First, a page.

- The Washington Times - Sunday, December 4, 2022

EAST RUTHERFORD, N.J. — Statistically, Daniel Jones is a middling to below-average quarterback. 

Except when he faces the Commanders.

The New York Giants signal-caller again proved to be a problem for Washington in Sunday’s 20-20 tie, notably hurting the Commanders’ defense with his legs. Jones rushed for 71 yards on 12 attempts, in addition to his 200 yards passing. 

Figuring out how to stop Jones will likely be the Commanders’ top priority when the two teams meet again in just two weeks. The Commanders (7-5-1) have a bye week next weekend and when they return the following week, they’ll host the Giants on either Dec. 17 or 18. The NFL has not yet determined a date and time, but the decision is expected to come Tuesday.

“He’s got good running skills,” Commanders safety Kam Curl said. “We’ve got to try and contain him however we can. When he breaks the pocket, just get him down.” 

The Commanders were well aware of the challenge that the 2019 first-round pick presented, but Jones still averaged 5.9 yards per carry — making him New York’s most effective rusher of the afternoon. 

Entering the matchup, Jones had tallied 218 rushing yards on 30 carries in just seven meetings against the Commanders in his four-year career. Washington has routinely failed to contain the Duke product — leading to gains of 49 and 46 yards (in 2021 and 2020 respectively). 

On Sunday, Washington was better at preventing complete breakdowns as Jones’ longest rush went for 21 yards. The Commanders also forced an early turnover on a Jones rush with defensive tackle Jonathan Allen stripping the ball from the quarterback. The fumble, recovered by Jamin Davis, led to Washington’s first points of the day as kicker Joey Slye made a 21-yard field goal. 

But generally, the quarterback was still able to escape the pocket and keep plays alive. Numerous times, Jones converted pivotal third downs with his legs — such as when he rushed for 10 yards on third-and-7 in the second quarter and for seven yards on third-and-4 in the third.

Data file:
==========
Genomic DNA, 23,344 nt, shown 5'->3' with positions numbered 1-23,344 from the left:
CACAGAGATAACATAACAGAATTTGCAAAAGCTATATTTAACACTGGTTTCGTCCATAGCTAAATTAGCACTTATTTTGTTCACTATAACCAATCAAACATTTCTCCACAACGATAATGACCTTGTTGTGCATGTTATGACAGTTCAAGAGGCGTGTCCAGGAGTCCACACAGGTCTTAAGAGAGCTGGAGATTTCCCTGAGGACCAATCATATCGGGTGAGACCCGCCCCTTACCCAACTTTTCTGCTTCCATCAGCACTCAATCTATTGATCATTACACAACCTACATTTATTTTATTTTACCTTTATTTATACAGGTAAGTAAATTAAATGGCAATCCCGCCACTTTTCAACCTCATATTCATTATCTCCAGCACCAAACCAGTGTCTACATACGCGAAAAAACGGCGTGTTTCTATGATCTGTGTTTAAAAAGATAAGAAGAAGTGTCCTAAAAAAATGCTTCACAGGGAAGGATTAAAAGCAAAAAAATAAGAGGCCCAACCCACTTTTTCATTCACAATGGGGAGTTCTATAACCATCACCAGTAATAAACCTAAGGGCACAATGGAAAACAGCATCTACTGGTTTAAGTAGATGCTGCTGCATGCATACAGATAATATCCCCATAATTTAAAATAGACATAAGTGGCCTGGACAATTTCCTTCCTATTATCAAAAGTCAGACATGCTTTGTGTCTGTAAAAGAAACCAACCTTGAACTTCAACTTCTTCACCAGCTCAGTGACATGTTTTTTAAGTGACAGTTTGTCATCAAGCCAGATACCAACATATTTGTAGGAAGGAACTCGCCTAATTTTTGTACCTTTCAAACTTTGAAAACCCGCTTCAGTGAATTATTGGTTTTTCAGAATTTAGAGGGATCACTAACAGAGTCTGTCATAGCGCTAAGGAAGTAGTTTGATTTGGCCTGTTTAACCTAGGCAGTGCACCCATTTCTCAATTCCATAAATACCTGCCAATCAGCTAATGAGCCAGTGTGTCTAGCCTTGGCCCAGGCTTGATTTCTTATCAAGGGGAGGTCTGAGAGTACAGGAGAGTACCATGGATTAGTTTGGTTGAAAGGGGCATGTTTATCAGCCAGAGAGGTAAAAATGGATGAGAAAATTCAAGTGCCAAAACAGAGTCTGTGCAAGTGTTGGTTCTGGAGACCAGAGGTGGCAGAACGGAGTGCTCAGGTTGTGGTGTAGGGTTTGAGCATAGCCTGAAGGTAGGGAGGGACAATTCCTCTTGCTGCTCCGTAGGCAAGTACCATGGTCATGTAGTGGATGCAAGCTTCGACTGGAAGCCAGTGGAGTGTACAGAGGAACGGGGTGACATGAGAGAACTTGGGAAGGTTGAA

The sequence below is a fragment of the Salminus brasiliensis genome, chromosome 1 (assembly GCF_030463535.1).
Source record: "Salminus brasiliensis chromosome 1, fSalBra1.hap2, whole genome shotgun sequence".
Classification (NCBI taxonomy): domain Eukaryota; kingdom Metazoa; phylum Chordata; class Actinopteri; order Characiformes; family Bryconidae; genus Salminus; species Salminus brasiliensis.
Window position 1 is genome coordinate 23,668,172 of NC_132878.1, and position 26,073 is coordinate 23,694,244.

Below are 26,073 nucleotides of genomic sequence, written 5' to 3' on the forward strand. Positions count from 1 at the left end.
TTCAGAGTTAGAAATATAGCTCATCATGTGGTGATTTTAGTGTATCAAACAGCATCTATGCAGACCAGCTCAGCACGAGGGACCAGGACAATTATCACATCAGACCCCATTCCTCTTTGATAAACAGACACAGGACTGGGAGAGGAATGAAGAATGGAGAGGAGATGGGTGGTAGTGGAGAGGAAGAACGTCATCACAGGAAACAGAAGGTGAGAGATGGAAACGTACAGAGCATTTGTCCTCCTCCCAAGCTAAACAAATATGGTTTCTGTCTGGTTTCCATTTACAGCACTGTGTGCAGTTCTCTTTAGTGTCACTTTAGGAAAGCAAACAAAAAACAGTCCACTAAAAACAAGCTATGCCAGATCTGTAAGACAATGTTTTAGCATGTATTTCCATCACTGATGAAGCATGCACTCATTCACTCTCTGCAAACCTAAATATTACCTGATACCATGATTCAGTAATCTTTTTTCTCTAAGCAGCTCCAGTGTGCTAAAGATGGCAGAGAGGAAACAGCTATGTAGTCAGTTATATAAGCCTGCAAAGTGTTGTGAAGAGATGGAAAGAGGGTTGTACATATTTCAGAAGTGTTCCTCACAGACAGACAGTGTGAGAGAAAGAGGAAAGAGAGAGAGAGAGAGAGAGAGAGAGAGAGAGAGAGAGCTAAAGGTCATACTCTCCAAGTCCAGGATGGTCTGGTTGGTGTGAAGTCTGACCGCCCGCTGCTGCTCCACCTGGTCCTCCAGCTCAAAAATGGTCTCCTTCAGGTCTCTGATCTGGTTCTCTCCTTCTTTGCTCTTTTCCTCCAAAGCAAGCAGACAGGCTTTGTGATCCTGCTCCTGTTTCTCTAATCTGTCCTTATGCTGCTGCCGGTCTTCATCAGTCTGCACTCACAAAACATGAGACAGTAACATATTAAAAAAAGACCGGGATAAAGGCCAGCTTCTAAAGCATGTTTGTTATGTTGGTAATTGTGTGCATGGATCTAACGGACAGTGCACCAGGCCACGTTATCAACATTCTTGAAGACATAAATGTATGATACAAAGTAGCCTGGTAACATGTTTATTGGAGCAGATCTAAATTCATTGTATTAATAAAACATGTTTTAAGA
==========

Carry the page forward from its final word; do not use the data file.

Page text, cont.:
The Giants scored touchdowns on both of those possessions, the latter of which helped New York take a 20-13 lead. If the Commanders had made the stop, New York likely kicks a field goal instead.

“We’ve got to be disciplined, got to stay where we’re supposed to be, and limit his impact,” coach Ron Rivera said. “The young man makes that kind of impact that way.”

Jones, though, also made plays with his arm — so much so that Washington benched seventh-rounder Christian Holmes and turned to veteran Danny Johnson. Jones’ best throw of the contest was a 55-yard bomb to Darius Slayton in the second quarter that led to New York’s first touchdown. 

The Giants, though, hardly seemed to ask Jones to push the ball down the field. The 25-year-old had 31 passing attempts — many of which were short throws and check downs. 

That strategy was effective, however. Excluding spikes, Jones (25 of 31) didn’t throw his first incompletion until there was 1:45 left in regulation. But the Commanders buckled down when they had to — forcing incompletions on his next two throws to bring on the Giants’ punter. 

In overtime, Jones was back to being precise. He completed eight of 10 passes for 64 yards, though two of New York’s three drives resulted in a punt while the other ended with a missed 58-yard field goal.

Still, Jones finished with a quarterback rating of 104.3 — the 10th highest of his career. The lone bright spot for the Commanders was the defense had four sacks on the signal-caller. 

“We’ve just got to look at the tape, see why he was completing all those passes and make the correction,” Curl said.

• Matthew Paras can be reached at mparas@washingtontimes.com.

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